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Pronunciation: byoo-PRO-pee-on
Generic name: bupropion
Brand names: Wellbutrin, Wellbutrin SR, Wellbutrin XL, Zyban, Aplenzin, Budeprion XL, Forfivo XL
Drug classes: Miscellaneous antidepressants, Smoking cessation agents

Medically reviewed by Melisa Puckey, BPharm. Last updated on Apr 23, 2024.

What is bupropion?

Bupropion is an antidepressant medication used to treat depression and seasonal affective disorder, it also supports smoking cessation and weight management. Bupropion is the active ingredient in Wellbutrin and Zyban, Auvelity contains bupropion and dextromethorphan, and Contrave contains bupropion and naltrexone. Bupropion improves mood regulation and nicotine cravings and, when combined with naltrexone, helps reduce food intake.

Bupropion is thought to work by changing levels of certain chemicals in the brain, including noradrenaline and dopamine.

Bupropion first became an FDA-approved medicine on 30 December 1985.

What is bupropion used to treat?

The brands of bupropion are FDA-approved for specific conditions. 

The information on this page is only about bupropion, and not bupropion with dextromethorphan (Auvelity) or bupropion with naltrexone (Contrave).

Bupropion side effects

Common bupropion side effects

 The most common side effects may include:

Serious bupropion side effects

Get emergency medical help if you have any of these signs of an allergic reaction to bupropion: (hives, itching, fever, swollen glands, difficult breathing, swelling in your face or throat) or a severe skin reaction (fever, sore throat, burning eyes, skin pain, red or purple skin rash with blistering and peeling).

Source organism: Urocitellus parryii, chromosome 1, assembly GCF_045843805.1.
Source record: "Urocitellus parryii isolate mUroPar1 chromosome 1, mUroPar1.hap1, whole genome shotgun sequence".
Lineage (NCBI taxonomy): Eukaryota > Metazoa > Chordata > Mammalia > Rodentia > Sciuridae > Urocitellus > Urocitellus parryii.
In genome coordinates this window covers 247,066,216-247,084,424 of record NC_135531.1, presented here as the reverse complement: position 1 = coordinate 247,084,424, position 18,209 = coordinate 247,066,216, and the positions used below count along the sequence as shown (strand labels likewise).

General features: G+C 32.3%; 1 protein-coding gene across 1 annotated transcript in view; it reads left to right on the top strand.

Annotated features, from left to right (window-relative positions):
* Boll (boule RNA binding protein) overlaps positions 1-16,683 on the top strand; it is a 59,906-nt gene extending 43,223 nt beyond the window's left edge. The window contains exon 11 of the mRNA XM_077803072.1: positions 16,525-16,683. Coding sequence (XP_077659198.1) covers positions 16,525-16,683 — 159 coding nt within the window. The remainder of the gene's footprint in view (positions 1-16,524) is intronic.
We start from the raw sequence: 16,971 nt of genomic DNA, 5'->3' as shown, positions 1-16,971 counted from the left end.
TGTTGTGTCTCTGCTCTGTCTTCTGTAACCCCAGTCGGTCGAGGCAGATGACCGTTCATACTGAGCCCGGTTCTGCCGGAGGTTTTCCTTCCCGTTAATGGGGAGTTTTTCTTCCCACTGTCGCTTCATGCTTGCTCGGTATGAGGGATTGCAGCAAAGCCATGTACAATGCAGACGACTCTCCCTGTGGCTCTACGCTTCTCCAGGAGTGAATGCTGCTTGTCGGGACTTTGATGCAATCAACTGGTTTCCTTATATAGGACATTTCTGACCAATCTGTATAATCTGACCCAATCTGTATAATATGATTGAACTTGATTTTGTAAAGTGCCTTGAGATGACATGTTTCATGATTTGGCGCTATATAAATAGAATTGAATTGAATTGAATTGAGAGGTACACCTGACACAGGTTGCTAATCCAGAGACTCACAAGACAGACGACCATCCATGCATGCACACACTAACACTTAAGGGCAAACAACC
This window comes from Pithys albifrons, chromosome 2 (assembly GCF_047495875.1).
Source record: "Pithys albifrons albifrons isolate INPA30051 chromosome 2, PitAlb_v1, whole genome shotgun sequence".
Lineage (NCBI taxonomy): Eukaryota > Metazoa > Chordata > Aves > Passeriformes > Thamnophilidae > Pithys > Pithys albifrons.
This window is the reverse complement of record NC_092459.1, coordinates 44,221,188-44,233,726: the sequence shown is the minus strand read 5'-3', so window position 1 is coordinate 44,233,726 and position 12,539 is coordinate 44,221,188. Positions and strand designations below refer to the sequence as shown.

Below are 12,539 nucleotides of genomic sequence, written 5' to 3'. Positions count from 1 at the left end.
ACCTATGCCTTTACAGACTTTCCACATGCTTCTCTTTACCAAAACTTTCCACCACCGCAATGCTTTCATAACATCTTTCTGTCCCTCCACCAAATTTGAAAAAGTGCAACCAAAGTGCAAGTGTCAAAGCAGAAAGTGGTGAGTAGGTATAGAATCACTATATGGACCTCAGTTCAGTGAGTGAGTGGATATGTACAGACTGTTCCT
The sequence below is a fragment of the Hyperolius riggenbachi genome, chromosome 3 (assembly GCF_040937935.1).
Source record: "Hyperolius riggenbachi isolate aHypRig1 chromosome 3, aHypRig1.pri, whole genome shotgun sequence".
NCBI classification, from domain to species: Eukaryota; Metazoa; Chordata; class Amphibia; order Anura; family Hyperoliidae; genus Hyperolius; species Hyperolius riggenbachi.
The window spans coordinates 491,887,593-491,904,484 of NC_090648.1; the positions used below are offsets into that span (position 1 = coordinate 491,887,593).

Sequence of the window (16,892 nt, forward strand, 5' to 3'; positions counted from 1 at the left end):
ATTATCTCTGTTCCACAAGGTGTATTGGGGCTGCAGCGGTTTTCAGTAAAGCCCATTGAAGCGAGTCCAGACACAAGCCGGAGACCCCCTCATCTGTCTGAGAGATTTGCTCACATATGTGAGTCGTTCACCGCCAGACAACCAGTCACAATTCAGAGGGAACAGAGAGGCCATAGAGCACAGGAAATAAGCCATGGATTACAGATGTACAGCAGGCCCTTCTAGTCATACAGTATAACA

Report any new or worsening symptoms to your doctor, such as: mood or behavior changes, anxiety, depression, panic attacks, trouble sleeping, or if you feel impulsive, irritable, agitated, hostile, aggressive, restless, hyperactive (mentally or physically), more depressed, or have thoughts about suicide or hurting yourself.

Call your doctor at once if you have:

This is not a complete list of side effects, and others may occur. Call your doctor for medical advice about side effects. You may report side effects to the FDA at 1-800-FDA-1088.


You should not take bupropion if you have seizures, an eating disorder, or suddenly stopped using alcohol, seizure medication, or sedatives. You should not take two medicines together that contain bupropion for example, if you take Wellbutrin for depression, you should not also take Contrave for weight control.

Do not use bupropion within 14 days before or 14 days after you have used a MAO inhibitors , such as isocarboxazid, linezolid, methylene blue injection, phenelzine, rasagiline, selegiline, or tranylcypromine.

Some young people (up to 24 years of age) have thoughts about suicide when first taking this medicine. Stay alert to changes in your mood or symptoms. Report any new or worsening symptoms to your doctor.

You should know that your mental health may change in unexpected ways when you take bupropion or other antidepressants even if you are an adult over age 24 or if you do not have a mental illness and you are taking bupropion to treat a different type of condition. You may become suicidal, especially at the beginning of your treatment and any time that your dose is increased or decreased. You, your family, or your caregiver should call your doctor right away if you experience any of the following symptoms: new or worsening depression; thinking about harming or killing yourself, or planning or trying to do so; extreme worry; agitation; panic attacks; difficulty falling asleep or staying asleep; aggressive behavior; irritability; acting without thinking; severe restlessness; and frenzied abnormal excitement. Be sure that your family or caregiver knows which symptoms may be serious so they can call the doctor if you are unable to seek treatment on your own.

This medicine may cause seizures, especially in people with certain medical conditions or when using certain drugs. Tell your doctor about all of your medical conditions and the drugs you use.

Bupropion can cause mild pupillary dilation, which can lead to an episode of angle-closure glaucoma in susceptible individuals. Angle-closure glaucoma has occurred in patients with untreated anatomically narrow angles treated with antidepressants.

Before taking this medicine